Today’s blog was written by Yvonne Mazurak, Associate at Fasken LLP
Hi AAEB community! This is not my first time contributing to the blog, however, it is my first time writing as a newly licensed lawyer and I thought I would take this opportunity to introduce myself.
I would like to say that it was my plan all along to end up here, with Fasken’s Private Client Services group, but that’s far from reality. Instead, my career trajectory has been largely non-linear, having started in Uganda where I worked as a grant writer for a biofuel initiative. Ultimately, after several years and a few detours, my work in Uganda lead me to WE Charity, where I most recently served as Chief of Staff to the Co-founder. At WE Charity, I experienced some of the most challenging moments of my career so far, but also some of the most rewarding (certainly, spending Christmases in Kenya while contributing to a cause I feel deeply about was a perk of the job).
Though I have since moved onto my new career in law, charitable work, and in turn charitable giving, is still something I care about. Among Canadians, I am not alone. Earlier this year, Statistics Canada released their Charitable Donors, 2019 report which notes that “[t]otal donations claimed on tax returns rose for a third consecutive year, up 3.6% from a year earlier to $10.3 billion in 2019.”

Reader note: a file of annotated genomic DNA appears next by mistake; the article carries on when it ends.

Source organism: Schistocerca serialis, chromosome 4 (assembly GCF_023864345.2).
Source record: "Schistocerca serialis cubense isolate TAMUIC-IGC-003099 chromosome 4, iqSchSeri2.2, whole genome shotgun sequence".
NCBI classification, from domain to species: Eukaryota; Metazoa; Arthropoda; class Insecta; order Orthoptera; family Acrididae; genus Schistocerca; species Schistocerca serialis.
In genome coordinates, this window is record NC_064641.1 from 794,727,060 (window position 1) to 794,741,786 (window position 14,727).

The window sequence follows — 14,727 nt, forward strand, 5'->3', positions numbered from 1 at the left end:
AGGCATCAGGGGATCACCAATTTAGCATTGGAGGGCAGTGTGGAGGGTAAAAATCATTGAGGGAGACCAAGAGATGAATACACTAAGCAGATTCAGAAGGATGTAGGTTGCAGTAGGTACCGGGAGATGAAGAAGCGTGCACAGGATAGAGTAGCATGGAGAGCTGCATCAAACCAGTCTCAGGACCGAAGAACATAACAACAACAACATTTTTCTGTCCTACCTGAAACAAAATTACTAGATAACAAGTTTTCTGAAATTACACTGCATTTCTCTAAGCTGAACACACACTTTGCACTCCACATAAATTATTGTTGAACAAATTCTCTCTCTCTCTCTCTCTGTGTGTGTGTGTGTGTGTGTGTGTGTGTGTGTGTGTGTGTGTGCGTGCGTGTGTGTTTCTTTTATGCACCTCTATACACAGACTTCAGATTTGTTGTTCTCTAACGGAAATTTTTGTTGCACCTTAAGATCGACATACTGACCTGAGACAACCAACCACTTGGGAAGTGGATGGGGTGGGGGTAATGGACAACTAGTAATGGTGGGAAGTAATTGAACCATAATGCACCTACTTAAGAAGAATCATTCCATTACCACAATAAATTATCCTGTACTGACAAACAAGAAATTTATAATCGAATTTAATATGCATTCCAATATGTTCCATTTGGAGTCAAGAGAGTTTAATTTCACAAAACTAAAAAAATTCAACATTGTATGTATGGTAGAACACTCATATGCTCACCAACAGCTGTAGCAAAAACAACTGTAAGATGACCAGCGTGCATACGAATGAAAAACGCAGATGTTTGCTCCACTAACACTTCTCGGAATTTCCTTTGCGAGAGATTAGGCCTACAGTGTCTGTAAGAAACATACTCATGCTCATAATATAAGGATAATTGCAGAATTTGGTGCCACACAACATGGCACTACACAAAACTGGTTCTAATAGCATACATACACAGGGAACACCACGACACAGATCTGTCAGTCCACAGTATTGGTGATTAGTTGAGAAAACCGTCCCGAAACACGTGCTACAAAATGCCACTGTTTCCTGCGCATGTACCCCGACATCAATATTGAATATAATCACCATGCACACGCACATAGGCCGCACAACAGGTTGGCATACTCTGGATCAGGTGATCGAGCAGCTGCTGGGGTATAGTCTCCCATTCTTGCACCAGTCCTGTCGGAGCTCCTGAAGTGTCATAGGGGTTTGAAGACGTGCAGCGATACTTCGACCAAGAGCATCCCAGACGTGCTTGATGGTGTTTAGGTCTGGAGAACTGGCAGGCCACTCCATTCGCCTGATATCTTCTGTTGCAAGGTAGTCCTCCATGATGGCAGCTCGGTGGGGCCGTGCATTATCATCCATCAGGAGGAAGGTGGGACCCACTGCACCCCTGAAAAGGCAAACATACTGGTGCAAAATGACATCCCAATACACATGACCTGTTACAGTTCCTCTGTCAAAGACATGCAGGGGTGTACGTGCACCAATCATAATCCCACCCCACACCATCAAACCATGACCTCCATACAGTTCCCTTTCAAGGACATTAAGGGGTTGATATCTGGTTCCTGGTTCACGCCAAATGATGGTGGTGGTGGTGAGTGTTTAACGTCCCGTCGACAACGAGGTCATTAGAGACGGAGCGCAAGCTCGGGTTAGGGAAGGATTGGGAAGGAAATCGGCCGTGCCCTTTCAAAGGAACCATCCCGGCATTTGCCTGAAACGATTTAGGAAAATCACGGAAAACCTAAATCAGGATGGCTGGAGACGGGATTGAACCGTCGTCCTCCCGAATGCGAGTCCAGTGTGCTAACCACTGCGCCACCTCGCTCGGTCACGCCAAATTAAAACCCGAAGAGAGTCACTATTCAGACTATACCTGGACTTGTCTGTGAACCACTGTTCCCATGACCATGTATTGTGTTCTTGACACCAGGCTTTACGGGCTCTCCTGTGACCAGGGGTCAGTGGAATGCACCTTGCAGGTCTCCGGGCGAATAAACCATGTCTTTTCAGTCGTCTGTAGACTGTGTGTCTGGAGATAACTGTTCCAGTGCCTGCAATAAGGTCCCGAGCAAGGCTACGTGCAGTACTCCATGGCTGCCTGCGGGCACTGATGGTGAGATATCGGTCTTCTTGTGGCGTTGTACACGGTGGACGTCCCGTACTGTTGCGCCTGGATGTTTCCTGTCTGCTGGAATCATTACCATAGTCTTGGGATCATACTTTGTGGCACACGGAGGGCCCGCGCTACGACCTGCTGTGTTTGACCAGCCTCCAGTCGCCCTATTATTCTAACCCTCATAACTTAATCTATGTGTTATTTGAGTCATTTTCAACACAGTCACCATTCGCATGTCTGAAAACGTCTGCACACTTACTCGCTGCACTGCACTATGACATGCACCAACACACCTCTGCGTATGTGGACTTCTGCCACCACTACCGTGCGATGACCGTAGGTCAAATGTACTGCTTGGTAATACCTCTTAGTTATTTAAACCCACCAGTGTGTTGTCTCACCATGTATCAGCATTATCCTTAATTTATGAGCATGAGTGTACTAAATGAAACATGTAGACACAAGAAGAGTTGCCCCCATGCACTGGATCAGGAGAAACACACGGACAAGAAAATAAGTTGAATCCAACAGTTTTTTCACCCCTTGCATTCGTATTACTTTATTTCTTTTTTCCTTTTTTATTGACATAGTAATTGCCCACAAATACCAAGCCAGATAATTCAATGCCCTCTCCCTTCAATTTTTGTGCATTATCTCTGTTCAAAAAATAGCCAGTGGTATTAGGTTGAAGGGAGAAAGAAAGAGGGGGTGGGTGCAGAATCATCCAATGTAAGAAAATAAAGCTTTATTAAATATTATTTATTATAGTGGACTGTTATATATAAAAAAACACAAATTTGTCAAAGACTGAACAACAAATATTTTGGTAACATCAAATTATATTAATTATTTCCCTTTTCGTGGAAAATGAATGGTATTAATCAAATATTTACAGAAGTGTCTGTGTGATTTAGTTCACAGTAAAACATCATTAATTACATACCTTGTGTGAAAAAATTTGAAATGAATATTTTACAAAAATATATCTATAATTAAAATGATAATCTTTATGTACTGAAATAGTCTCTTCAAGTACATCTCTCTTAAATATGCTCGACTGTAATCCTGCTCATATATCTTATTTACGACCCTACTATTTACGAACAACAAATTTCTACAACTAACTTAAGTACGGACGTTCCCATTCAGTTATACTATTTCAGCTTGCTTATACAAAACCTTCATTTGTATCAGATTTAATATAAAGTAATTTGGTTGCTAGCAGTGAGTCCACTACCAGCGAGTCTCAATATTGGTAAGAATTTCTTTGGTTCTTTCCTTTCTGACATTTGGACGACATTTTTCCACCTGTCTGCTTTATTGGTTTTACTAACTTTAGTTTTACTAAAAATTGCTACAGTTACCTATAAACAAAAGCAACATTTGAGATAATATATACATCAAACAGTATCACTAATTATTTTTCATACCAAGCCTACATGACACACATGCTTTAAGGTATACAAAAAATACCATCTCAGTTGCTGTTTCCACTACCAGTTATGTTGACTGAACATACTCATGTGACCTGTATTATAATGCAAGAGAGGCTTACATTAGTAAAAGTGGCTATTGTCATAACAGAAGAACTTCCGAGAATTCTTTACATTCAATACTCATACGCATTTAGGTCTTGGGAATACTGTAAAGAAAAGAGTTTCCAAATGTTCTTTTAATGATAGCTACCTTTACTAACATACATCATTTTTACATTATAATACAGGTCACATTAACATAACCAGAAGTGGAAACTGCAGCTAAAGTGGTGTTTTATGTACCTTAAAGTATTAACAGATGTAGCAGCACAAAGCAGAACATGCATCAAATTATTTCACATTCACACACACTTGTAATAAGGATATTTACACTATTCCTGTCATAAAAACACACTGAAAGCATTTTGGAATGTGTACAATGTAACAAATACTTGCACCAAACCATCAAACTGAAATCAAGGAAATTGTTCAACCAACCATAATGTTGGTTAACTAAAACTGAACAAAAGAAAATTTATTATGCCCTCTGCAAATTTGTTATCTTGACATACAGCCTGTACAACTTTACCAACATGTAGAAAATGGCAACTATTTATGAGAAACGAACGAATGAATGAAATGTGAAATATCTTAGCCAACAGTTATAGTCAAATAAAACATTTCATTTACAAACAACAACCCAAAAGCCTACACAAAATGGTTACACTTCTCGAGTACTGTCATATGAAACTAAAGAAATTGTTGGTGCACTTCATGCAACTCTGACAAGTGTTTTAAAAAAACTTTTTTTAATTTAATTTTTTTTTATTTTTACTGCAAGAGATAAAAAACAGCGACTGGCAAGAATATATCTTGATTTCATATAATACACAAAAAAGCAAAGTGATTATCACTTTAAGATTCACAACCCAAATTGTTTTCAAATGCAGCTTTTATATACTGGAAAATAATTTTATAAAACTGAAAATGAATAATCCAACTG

Many Canadians plan to make their largest charitable gifts in their Wills. Given the connection to my former life in the charitable sector, I thought I would take this opportunity share a few simple, yet important, reminders in respect to such gifts:
- Use the proper legal name – Though it may sound obvious, the use of an incorrect name is a frequent, albeit easily avoided, issue. The intended charity’s name might resemble that of another, or it might have multiple branches/chapters. Also, consider including other identifying characteristics, such as a registered charity number.
- Provide a backup plan – Most major charities might be household names today, however, some could nevertheless one day cease to exist. While the court has inherent jurisdiction–under the cy-près doctrine–to direct funds intended for a charity that no longer exists at the time of the testator’s death to another charitable purpose within the settlor’s general intention, the need for such an order could be avoided with a “gift over” provision.
- Consider non-cash gifts – A charitable gift can take many forms other than cash, such as shares, life insurance, RRSP or RRIF proceeds. Charitable gifts of certain assets are given favourable tax treatment, such as gifts of shares in specified publicly-traded companies for which, subject to certain conditions, the inclusion rate of any realized capital gain is reduced to zero.
Thanks for reading and “see” you again soon.